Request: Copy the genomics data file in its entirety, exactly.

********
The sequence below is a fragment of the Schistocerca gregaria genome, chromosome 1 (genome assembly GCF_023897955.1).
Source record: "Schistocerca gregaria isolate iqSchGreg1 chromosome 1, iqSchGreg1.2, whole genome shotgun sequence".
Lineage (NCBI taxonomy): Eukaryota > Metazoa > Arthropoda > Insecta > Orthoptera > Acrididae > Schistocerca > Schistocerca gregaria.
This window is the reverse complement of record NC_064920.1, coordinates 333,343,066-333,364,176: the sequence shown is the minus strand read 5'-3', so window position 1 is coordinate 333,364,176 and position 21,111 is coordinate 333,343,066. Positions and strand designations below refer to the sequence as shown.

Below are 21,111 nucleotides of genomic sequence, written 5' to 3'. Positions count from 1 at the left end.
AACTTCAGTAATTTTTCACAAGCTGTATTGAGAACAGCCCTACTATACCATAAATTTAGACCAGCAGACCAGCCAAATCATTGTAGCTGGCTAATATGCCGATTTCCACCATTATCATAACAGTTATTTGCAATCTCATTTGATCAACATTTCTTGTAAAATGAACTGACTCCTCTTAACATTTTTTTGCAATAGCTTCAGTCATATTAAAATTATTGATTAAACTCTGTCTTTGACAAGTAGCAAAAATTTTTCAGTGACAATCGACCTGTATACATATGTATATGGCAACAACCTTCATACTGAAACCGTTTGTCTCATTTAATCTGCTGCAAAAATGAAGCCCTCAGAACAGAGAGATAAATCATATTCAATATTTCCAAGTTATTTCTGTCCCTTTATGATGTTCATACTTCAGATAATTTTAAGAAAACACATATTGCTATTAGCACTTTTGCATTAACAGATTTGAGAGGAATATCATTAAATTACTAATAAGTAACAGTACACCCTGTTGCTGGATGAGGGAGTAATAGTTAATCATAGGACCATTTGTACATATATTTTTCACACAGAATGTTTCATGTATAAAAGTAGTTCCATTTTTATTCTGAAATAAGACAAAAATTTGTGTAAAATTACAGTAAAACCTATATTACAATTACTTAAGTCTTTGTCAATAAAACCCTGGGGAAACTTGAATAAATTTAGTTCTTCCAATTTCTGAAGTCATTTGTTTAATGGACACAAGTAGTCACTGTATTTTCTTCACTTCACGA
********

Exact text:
The sequence below is a fragment of the Schistocerca gregaria genome, chromosome 1 (genome assembly GCF_023897955.1).
Source record: "Schistocerca gregaria isolate iqSchGreg1 chromosome 1, iqSchGreg1.2, whole genome shotgun sequence".
Lineage (NCBI taxonomy): Eukaryota > Metazoa > Arthropoda > Insecta > Orthoptera > Acrididae > Schistocerca > Schistocerca gregaria.
This window is the reverse complement of record NC_064920.1, coordinates 333,343,066-333,364,176: the sequence shown is the minus strand read 5'-3', so window position 1 is coordinate 333,364,176 and position 21,111 is coordinate 333,343,066. Positions and strand designations below refer to the sequence as shown.

Below are 21,111 nucleotides of genomic sequence, written 5' to 3'. Positions count from 1 at the left end.
AACTTCAGTAATTTTTCACAAGCTGTATTGAGAACAGCCCTACTATACCATAAATTTAGACCAGCAGACCAGCCAAATCATTGTAGCTGGCTAATATGCCGATTTCCACCATTATCATAACAGTTATTTGCAATCTCATTTGATCAACATTTCTTGTAAAATGAACTGACTCCTCTTAACATTTTTTTGCAATAGCTTCAGTCATATTAAAATTATTGATTAAACTCTGTCTTTGACAAGTAGCAAAAATTTTTCAGTGACAATCGACCTGTATACATATGTATATGGCAACAACCTTCATACTGAAACCGTTTGTCTCATTTAATCTGCTGCAAAAATGAAGCCCTCAGAACAGAGAGATAAATCATATTCAATATTTCCAAGTTATTTCTGTCCCTTTATGATGTTCATACTTCAGATAATTTTAAGAAAACACATATTGCTATTAGCACTTTTGCATTAACAGATTTGAGAGGAATATCATTAAATTACTAATAAGTAACAGTACACCCTGTTGCTGGATGAGGGAGTAATAGTTAATCATAGGACCATTTGTACATATATTTTTCACACAGAATGTTTCATGTATAAAAGTAGTTCCATTTTTATTCTGAAATAAGACAAAAATTTGTGTAAAATTACAGTAAAACCTATATTACAATTACTTAAGTCTTTGTCAATAAAACCCTGGGGAAACTTGAATAAATTTAGTTCTTCCAATTTCTGAAGTCATTTGTTTAATGGACACAAGTAGTCACTGTATTTTCTTCACTTCACGA